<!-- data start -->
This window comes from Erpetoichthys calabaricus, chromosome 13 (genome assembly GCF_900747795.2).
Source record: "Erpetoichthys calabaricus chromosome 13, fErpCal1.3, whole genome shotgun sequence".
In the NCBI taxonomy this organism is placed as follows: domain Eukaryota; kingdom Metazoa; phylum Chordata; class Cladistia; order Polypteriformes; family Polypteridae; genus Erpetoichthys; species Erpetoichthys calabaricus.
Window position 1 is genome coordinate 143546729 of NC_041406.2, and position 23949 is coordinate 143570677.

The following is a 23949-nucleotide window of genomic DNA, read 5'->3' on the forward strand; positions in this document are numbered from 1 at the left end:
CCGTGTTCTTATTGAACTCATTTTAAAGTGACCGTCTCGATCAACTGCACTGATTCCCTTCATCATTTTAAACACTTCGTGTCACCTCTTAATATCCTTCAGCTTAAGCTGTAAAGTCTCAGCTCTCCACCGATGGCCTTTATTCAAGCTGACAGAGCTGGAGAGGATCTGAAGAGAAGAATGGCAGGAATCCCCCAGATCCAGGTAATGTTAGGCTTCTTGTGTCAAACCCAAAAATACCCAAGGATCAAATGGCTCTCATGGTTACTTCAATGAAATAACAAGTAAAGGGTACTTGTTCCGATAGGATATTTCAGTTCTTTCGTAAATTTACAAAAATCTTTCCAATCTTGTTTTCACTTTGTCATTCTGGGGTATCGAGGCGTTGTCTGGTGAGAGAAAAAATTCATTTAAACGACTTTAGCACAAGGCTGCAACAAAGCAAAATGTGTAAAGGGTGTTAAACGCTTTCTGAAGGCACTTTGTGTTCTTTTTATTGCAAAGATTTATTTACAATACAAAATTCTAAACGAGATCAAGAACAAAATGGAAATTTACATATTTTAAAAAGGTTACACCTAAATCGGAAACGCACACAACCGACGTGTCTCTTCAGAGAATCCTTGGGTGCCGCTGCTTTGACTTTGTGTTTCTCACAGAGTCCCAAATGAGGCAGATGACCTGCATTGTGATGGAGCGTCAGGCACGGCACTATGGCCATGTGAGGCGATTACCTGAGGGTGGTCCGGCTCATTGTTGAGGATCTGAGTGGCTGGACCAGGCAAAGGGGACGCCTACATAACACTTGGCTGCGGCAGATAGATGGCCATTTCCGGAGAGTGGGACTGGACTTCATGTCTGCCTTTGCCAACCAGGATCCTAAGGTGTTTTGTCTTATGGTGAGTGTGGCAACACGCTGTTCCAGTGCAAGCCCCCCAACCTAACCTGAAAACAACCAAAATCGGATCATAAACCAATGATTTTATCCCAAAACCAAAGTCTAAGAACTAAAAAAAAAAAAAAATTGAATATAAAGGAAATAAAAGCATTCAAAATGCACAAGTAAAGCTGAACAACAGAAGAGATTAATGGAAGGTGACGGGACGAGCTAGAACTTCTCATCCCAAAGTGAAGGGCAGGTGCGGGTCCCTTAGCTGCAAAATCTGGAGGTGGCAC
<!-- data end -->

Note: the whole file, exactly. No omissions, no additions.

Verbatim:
This window comes from Erpetoichthys calabaricus, chromosome 13 (genome assembly GCF_900747795.2).
Source record: "Erpetoichthys calabaricus chromosome 13, fErpCal1.3, whole genome shotgun sequence".
In the NCBI taxonomy this organism is placed as follows: domain Eukaryota; kingdom Metazoa; phylum Chordata; class Cladistia; order Polypteriformes; family Polypteridae; genus Erpetoichthys; species Erpetoichthys calabaricus.
Window position 1 is genome coordinate 143546729 of NC_041406.2, and position 23949 is coordinate 143570677.

The following is a 23949-nucleotide window of genomic DNA, read 5'->3' on the forward strand; positions in this document are numbered from 1 at the left end:
CCGTGTTCTTATTGAACTCATTTTAAAGTGACCGTCTCGATCAACTGCACTGATTCCCTTCATCATTTTAAACACTTCGTGTCACCTCTTAATATCCTTCAGCTTAAGCTGTAAAGTCTCAGCTCTCCACCGATGGCCTTTATTCAAGCTGACAGAGCTGGAGAGGATCTGAAGAGAAGAATGGCAGGAATCCCCCAGATCCAGGTAATGTTAGGCTTCTTGTGTCAAACCCAAAAATACCCAAGGATCAAATGGCTCTCATGGTTACTTCAATGAAATAACAAGTAAAGGGTACTTGTTCCGATAGGATATTTCAGTTCTTTCGTAAATTTACAAAAATCTTTCCAATCTTGTTTTCACTTTGTCATTCTGGGGTATCGAGGCGTTGTCTGGTGAGAGAAAAAATTCATTTAAACGACTTTAGCACAAGGCTGCAACAAAGCAAAATGTGTAAAGGGTGTTAAACGCTTTCTGAAGGCACTTTGTGTTCTTTTTATTGCAAAGATTTATTTACAATACAAAATTCTAAACGAGATCAAGAACAAAATGGAAATTTACATATTTTAAAAAGGTTACACCTAAATCGGAAACGCACACAACCGACGTGTCTCTTCAGAGAATCCTTGGGTGCCGCTGCTTTGACTTTGTGTTTCTCACAGAGTCCCAAATGAGGCAGATGACCTGCATTGTGATGGAGCGTCAGGCACGGCACTATGGCCATGTGAGGCGATTACCTGAGGGTGGTCCGGCTCATTGTTGAGGATCTGAGTGGCTGGACCAGGCAAAGGGGACGCCTACATAACACTTGGCTGCGGCAGATAGATGGCCATTTCCGGAGAGTGGGACTGGACTTCATGTCTGCCTTTGCCAACCAGGATCCTAAGGTGTTTTGTCTTATGGTGAGTGTGGCAACACGCTGTTCCAGTGCAAGCCCCCCAACCTAACCTGAAAACAACCAAAATCGGATCATAAACCAATGATTTTATCCCAAAACCAAAGTCTAAGAACTAAAAAAAAAAAAAAATTGAATATAAAGGAAATAAAAGCATTCAAAATGCACAAGTAAAGCTGAACAACAGAAGAGATTAATGGAAGGTGACGGGACGAGCTAGAACTTCTCATCCCAAAGTGAAGGGCAGGTGCGGGTCCCTTAGCTGCAAAATCTGGAGGTGGCAC